Uninsured depositors remain a ticking time bomb for the U.S. banking system

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The failures of three sizable banks in March and April exposed major weaknesses in bank regulation. Who did what to whom, and when–a favorite Washington game–is currently playing out. What has received less attention is the major role that uninsured depositors played in these bank failures–and how uninsured deposits remain a major source of instability for the U.S. banking system.

Deposit insurance in U.S. banks is provided by the Federal Deposit Insurance Corporation (FDIC); for credit unions, it’s the National Credit Union Administration. The maximum amount covered is $250,000 in a bank account (although there are ways to have multiple covered accounts). For most households, that is more than enough.

Nevertheless, uninsured deposits are currently around 40% of all deposits (up from only 20% three decades ago), and these uninsured deposits are a lurking problem for banking stability–especially in an era of online banking. Uninsured depositors are almost always slow to recognize the financial problems of their banks. But when they do, their reactions are fast and massive. And their withdrawals may well inspire large withdrawals at other banks, with highly disruptive consequences for the U.S. economy: contagion risks are real.

The best way to address this problem is to eliminate this source of instability: extend deposit insurance to all deposits and depositors, regardless of amount. Since the insured deposit amount maximum is set by statute, this will require Congressional action. It will also require the FDIC to increase deposit insurance premiums and to become much more serious about levying premiums on a risk-adjusted basis–as any sensible insurer ought already to be doing. At a minimum, since the consumer price index has increased 40% since the fall of 2008 (when the currently applicable $250,000 limit was established), just an adjustment for inflation would call for an increase to $350,000.

An additional argument in favor of 100% deposit insurance is that bank regulation could become more transparent. Right now, it is highly secretive–because regulators fear that bad news will cause destructive and contagious bank runs. But if all depositors are insured, that risk is no longer a factor.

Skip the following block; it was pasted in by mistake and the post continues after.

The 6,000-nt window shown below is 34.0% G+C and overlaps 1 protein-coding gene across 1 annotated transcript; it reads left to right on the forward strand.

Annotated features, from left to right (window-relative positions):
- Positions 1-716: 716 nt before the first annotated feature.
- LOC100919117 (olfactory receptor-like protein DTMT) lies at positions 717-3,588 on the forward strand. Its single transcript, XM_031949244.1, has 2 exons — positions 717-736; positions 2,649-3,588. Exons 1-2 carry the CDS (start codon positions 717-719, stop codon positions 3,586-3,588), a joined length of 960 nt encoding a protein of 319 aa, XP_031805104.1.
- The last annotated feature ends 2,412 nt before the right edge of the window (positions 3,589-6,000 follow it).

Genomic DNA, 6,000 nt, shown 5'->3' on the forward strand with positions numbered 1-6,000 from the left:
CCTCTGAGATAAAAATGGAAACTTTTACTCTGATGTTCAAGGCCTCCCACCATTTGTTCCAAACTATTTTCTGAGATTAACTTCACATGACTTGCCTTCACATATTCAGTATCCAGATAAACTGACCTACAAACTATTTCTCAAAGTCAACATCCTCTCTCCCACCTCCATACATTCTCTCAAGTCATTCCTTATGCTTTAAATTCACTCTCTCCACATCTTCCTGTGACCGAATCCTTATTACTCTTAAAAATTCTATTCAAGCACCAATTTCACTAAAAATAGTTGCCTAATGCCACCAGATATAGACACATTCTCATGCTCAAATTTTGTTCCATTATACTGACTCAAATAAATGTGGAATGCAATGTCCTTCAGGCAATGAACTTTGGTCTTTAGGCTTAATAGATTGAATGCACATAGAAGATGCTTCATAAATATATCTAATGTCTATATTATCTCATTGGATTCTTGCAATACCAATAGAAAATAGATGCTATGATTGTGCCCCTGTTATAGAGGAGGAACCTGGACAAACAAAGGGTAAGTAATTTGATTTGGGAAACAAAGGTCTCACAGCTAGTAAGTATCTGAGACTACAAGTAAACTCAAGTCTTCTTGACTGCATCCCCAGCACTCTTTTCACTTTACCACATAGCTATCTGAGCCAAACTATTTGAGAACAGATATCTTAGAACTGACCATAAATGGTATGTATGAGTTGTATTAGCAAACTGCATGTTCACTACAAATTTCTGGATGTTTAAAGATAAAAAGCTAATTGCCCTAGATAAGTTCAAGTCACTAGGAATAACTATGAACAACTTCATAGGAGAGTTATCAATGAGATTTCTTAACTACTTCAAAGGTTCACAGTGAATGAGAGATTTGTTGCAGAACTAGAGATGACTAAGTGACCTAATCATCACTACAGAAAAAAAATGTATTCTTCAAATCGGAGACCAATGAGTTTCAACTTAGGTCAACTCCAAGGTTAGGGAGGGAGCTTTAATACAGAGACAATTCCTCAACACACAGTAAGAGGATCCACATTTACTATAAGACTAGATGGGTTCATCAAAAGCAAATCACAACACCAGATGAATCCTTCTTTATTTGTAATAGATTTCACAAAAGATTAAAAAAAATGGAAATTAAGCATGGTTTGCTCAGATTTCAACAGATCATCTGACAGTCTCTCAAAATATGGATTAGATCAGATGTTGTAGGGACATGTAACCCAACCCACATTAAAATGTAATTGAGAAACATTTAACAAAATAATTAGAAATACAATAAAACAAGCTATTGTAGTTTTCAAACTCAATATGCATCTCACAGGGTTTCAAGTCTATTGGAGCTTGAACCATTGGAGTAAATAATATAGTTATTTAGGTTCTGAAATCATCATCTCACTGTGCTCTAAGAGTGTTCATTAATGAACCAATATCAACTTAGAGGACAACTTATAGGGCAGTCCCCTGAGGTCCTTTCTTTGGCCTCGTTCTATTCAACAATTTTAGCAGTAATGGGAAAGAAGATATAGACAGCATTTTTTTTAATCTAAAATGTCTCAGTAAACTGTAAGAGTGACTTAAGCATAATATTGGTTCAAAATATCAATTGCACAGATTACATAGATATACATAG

Such suggestions for 100% deposit insurance are always greeted immediately with claims that this expanded coverage will increase “moral hazard” on the part of bank managements: that banks will engage in more risky behaviors because their large-denomination depositors (who would now be insured) won’t care. The problem with this “moral hazard” argument is that, as the Silicon Valley Bank experience in March vividly illustrated, the large uninsured depositors currently don’t care–until the last minute. Depositors–whether insured or uninsured–are simply not good monitors of bank managers and thus are not effective restraints on banks’ behaviors.

Instead–and even if 100% deposit insurance is not embraced–banks should be required to issue subordinated debt. These bondholders, who would be holding longer-term debt and who thereby couldn’t run, would be more sophisticated and knowledgeable about banks and banking than are depositors. Since the bondholders would be exposed to losses after the bank’s equity capital has been exhausted, the terms of the bonds should provide the bondholders with governance rights–so that these liability holders would have the ability, as well as the incentive and the expertise, to monitor senior bank managers and exercise restraints as needed.

This idea of mandatory subordinated debt (or some rough equivalent) was widely discussed after the financial crisis of 2007-2009. However, the discussion petered out, and at year-end 2022 the U.S. banking system had only $65 billion in subordinated debt outstanding–less than 0.3% of total assets. This is surely an appropriate time to revive that discussion.

Another argument that is offered in opposition to 100% deposit insurance is that the beneficiaries will be high-income households: Since deposit insurance may not be accompanied by appropriate risk-based insurance premiums, the rich will be subsidized by the general public (as is currently true, for example, of flood insurance). But this argument ignores the basic instability costs for the banking system that uninsured deposits create.

If 100% deposit insurance is too much to swallow, then other measures that reduce the flighty nature of uninsured deposits are needed. The guiding idea should be that the act of withdrawing a large deposit from a bank has potentially negative consequences for others. This is a standard “negative externality” or spillover effect, much like pollution or congestion. It needs to be addressed through measures that would slow down withdrawals of uninsured deposits and/or make them more costly. A number of such proposals have recently surfaced and are worthy of serious consideration.

Further bank runs at other banks have not developed in the past month or two. Perhaps the system is stable–for the moment. But the basic flighty nature of those uninsured deposits–and the consequent fragility of the U.S. banking system–remains. The system is likely to be stressed later this year by the cratering of the commercial real estate market and the consequent write-downs of banks’ loans on these properties.

The best time to fix the roof is when the sun is shining.

Lawrence J. White is a professor of economics at the NYU Stern School of Business. He was a federal regulator of the savings and loan industry from 1986 to 1989.

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